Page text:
Uninsulated and unproductive bin in the snow
With the coming of winter most composting processes slow down or stop as a result of the cold weather but there is no reason to stop feeding the compost heap or bin in preparation for an increase in microbial
activity when spring eventually puts in an appearance. However you may like to try to keep the composting process working over the winter to increase your yield and as a challenge to show your composting skills.
The use of a commercially
available insulated bin, such as the Hotbin or Biolan, will mean that while the composting process may slow a little it should continue during the cold weather.
Alternatively with a little work ordinary bins can be insulated so that they continue
the composting process over the winter months. If you continue feeding the heap or bin with the right mixture of greens and browns the rotting process will continue generating its own heat all that is required is that as much as possible of the heat is retained.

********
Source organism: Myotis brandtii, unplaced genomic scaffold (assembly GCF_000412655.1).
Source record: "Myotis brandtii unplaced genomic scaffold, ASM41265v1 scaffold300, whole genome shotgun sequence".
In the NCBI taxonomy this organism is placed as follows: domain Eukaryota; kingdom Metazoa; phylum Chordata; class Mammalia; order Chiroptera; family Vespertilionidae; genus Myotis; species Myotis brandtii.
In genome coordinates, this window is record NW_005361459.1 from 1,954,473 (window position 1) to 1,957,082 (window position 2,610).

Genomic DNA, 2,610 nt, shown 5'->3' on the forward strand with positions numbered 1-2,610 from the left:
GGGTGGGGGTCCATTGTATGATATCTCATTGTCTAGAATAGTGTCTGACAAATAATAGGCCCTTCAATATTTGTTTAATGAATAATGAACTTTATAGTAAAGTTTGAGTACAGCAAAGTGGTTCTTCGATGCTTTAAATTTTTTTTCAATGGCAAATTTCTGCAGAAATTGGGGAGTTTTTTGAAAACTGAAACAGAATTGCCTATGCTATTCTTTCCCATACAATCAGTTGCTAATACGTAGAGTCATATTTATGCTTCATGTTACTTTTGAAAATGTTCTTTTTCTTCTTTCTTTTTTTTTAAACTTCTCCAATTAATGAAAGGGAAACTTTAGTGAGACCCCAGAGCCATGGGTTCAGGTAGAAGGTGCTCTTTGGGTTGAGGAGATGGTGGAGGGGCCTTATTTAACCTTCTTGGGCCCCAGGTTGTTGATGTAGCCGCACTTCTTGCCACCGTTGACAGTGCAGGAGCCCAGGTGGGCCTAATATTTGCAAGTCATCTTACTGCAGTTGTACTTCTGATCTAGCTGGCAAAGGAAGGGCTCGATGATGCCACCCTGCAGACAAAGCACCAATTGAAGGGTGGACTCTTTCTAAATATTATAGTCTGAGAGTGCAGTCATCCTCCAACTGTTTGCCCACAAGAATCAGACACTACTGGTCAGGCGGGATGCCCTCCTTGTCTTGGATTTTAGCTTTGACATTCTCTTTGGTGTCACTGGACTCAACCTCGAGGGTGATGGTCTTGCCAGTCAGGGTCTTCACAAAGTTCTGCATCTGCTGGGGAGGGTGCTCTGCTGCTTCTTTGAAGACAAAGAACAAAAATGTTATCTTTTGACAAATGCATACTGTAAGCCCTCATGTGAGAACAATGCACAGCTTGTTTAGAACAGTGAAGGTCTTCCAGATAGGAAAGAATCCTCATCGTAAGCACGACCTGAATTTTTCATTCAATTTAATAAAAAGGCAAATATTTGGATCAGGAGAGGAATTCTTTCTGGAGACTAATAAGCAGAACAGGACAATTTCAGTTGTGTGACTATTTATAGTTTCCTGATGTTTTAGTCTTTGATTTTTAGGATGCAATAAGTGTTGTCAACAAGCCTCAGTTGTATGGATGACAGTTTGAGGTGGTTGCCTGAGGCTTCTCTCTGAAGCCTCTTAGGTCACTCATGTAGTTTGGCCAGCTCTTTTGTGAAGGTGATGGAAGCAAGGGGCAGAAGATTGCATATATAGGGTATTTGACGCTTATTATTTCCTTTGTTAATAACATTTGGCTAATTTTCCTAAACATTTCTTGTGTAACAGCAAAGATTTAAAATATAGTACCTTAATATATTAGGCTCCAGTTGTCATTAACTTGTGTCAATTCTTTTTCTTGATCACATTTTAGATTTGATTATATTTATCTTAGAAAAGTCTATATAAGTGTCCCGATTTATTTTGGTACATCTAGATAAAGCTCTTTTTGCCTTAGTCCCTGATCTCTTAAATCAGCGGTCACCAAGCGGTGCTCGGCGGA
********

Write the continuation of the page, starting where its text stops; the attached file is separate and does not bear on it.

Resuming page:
One of the keys to success is the size of the bin, or heap, it needs to be at least 1 cubic metre (1.3 cu yards) to provide the critical mass for thermophilic organisms to keep working. Unless insulated to a very high standard a smaller bin or heap
is likely to be frozen while one that falls to near freezing will not remain active. The first approach to prolonging the working period is therefore to increase the size of heap to encourage the composting process continues longer into the winter season.
It will also be advisable to site the heap or bin so that it is in full sun to take advantage of any external heat.
Covering the compost heap with a tarpaulin or carpet avoids it becoming waterlogged with cold rain and may slow the
loss of heat generated but this is not enough to keep the bin working, insulation is necessary to keep the bin functioning during the colder months.
Old carpet, flattened sheets of cardboard or polythene